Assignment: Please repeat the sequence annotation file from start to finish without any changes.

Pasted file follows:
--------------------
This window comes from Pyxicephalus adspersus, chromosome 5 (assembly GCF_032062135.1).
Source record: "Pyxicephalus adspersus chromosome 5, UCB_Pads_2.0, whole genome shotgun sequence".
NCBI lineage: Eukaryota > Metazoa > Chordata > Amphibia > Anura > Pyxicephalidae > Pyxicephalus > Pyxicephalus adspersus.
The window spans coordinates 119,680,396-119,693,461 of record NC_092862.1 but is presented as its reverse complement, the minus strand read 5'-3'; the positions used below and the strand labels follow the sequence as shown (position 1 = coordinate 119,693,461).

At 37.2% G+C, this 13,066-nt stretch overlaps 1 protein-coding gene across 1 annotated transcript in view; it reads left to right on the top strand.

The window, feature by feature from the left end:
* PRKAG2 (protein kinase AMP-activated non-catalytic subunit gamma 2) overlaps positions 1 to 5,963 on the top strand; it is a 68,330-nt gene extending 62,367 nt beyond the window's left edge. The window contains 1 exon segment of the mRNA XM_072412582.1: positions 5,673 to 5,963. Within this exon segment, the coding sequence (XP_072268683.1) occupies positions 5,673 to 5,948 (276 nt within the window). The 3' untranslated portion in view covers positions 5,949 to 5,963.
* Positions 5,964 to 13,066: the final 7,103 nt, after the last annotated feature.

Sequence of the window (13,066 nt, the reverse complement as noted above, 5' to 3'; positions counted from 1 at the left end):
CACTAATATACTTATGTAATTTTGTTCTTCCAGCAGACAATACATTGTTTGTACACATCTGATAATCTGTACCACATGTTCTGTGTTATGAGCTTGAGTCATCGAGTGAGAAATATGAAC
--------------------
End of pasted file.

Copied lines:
This window comes from Pyxicephalus adspersus, chromosome 5 (assembly GCF_032062135.1).
Source record: "Pyxicephalus adspersus chromosome 5, UCB_Pads_2.0, whole genome shotgun sequence".
NCBI lineage: Eukaryota > Metazoa > Chordata > Amphibia > Anura > Pyxicephalidae > Pyxicephalus > Pyxicephalus adspersus.
The window spans coordinates 119,680,396-119,693,461 of record NC_092862.1 but is presented as its reverse complement, the minus strand read 5'-3'; the positions used below and the strand labels follow the sequence as shown (position 1 = coordinate 119,693,461).

At 37.2% G+C, this 13,066-nt stretch overlaps 1 protein-coding gene across 1 annotated transcript in view; it reads left to right on the top strand.

The window, feature by feature from the left end:
* PRKAG2 (protein kinase AMP-activated non-catalytic subunit gamma 2) overlaps positions 1 to 5,963 on the top strand; it is a 68,330-nt gene extending 62,367 nt beyond the window's left edge. The window contains 1 exon segment of the mRNA XM_072412582.1: positions 5,673 to 5,963. Within this exon segment, the coding sequence (XP_072268683.1) occupies positions 5,673 to 5,948 (276 nt within the window). The 3' untranslated portion in view covers positions 5,949 to 5,963.
* Positions 5,964 to 13,066: the final 7,103 nt, after the last annotated feature.

Sequence of the window (13,066 nt, the reverse complement as noted above, 5' to 3'; positions counted from 1 at the left end):
CACTAATATACTTATGTAATTTTGTTCTTCCAGCAGACAATACATTGTTTGTACACATCTGATAATCTGTACCACATGTTCTGTGTTATGAGCTTGAGTCATCGAGTGAGAAATATGAAC